Painting is thought of as a highly personal enterprise. The masses think artists create in solitude, making work that is as much therapeutic as it is beautiful. For Los Angeles-based painter Alexander Kroll, that popular stereotype couldn't be further from the truth.
A native New Yorker, Kroll delved into the world of the unconscious by psychoanalysis, free association, and dream analysis to source the material for his figurative paintings. When he overcame his own self-analysis, he created the massive abstract pieces found in "At Home in Outer Space," his solo show on view at Fredric Snitzer Gallery.
"One of the things about abstract painting is, What in the hell can you do next?" the gallery's owner, Fred Snitzer, jokes over the phone to New Times. "Alex takes some of the ideas of abstract painting and moves them forward in a way that's barely within the confines of traditional abstraction."
"At Home in Outer Space," at Fredric Snitzer Gallery through May 9
Courtesy of Fredric Snitzer Gallery
Although they come from a long line of abstract expressionist paintings, the canvasses on display also borrow from some unexpected sources. Kroll used Day-Glo paint and graffiti works as jumping-off points for both the palettes and the shapes he constructed.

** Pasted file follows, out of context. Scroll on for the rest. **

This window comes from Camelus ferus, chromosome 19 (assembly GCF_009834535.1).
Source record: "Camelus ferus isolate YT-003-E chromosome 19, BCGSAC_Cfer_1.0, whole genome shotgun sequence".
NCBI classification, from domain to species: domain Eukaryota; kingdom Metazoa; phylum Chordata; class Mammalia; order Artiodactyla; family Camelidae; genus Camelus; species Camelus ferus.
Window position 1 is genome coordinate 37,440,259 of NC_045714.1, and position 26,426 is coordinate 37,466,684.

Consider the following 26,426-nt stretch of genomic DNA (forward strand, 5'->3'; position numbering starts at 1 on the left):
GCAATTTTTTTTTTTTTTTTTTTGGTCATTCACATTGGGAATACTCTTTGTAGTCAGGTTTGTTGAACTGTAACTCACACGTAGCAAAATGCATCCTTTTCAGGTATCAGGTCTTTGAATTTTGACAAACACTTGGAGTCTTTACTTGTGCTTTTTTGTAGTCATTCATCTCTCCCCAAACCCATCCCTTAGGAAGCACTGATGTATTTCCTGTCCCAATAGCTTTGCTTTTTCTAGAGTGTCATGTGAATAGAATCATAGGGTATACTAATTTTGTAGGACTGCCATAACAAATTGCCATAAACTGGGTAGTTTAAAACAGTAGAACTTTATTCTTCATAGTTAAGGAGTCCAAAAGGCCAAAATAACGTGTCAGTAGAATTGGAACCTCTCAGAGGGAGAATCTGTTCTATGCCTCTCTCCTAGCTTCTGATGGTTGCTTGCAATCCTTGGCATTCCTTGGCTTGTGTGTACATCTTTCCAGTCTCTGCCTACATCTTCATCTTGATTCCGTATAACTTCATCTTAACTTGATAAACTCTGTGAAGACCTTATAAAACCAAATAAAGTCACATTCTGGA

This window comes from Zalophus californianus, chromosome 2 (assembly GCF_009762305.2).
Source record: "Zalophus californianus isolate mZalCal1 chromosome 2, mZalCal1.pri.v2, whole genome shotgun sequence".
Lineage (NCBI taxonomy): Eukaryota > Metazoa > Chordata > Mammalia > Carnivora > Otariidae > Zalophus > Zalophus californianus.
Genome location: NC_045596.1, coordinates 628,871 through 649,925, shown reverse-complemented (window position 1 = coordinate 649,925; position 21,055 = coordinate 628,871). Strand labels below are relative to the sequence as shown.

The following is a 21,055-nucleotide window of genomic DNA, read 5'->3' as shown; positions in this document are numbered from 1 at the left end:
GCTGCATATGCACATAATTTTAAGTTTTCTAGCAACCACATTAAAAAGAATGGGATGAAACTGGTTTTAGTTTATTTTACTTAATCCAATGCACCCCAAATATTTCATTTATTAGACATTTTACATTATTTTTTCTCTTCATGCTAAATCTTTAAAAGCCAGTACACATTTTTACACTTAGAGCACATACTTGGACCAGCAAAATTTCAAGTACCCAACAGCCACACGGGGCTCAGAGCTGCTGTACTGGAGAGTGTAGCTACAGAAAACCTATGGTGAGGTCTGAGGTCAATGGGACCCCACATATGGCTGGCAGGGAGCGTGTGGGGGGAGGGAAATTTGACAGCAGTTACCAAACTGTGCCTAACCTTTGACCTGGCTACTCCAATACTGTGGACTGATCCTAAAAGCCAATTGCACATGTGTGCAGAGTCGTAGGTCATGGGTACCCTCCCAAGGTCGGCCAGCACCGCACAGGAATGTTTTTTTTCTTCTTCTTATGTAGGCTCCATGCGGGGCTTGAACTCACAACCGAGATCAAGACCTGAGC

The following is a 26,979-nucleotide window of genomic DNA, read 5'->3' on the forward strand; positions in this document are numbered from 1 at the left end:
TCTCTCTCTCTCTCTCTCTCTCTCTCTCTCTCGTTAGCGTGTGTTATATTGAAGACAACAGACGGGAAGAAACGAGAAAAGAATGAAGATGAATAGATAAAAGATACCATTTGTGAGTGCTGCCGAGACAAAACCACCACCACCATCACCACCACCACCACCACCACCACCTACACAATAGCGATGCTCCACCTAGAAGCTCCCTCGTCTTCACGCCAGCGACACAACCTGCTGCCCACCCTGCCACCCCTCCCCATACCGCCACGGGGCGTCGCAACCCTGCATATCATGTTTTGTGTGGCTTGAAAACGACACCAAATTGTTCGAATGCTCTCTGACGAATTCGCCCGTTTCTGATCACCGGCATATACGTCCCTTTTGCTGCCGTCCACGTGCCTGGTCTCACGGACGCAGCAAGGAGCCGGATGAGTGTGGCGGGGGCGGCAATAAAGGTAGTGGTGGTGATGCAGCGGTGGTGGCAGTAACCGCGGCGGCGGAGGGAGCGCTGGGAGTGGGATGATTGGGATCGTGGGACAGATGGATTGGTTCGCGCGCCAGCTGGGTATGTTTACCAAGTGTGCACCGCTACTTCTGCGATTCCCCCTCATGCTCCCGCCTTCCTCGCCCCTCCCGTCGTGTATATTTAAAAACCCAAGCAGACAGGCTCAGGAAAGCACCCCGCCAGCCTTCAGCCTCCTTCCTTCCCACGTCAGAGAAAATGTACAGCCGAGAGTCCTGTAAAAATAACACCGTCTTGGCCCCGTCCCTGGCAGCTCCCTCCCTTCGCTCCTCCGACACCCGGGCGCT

If you like this story, consider signing up for our email newsletters.
SHOW ME HOW
You have successfully signed up for your selected newsletter(s) - please keep an eye on your mailbox, we're movin' in!
Bright shades of fuchsia leap off the surface, countered by cool, dark blues and greens; the colors are strikingly reminiscent of Miami's penchant for coral and
The new work amounts to a de-individuation of the artist's psyche. By placing himself out of the way of his subject matter, Kroll is able to create vast swatches of color that, while delicate, are an affront to the viewer. Both touching and harsh, they strike a balance of contradictions and form a central theme that runs throughout the show.
"At Home in Outer Space"
On view at Fredric Snitzer Gallery through May 9. Gallery hours are Tuesday through Saturday from 11 a.m. to 5 p.m. Admission is free.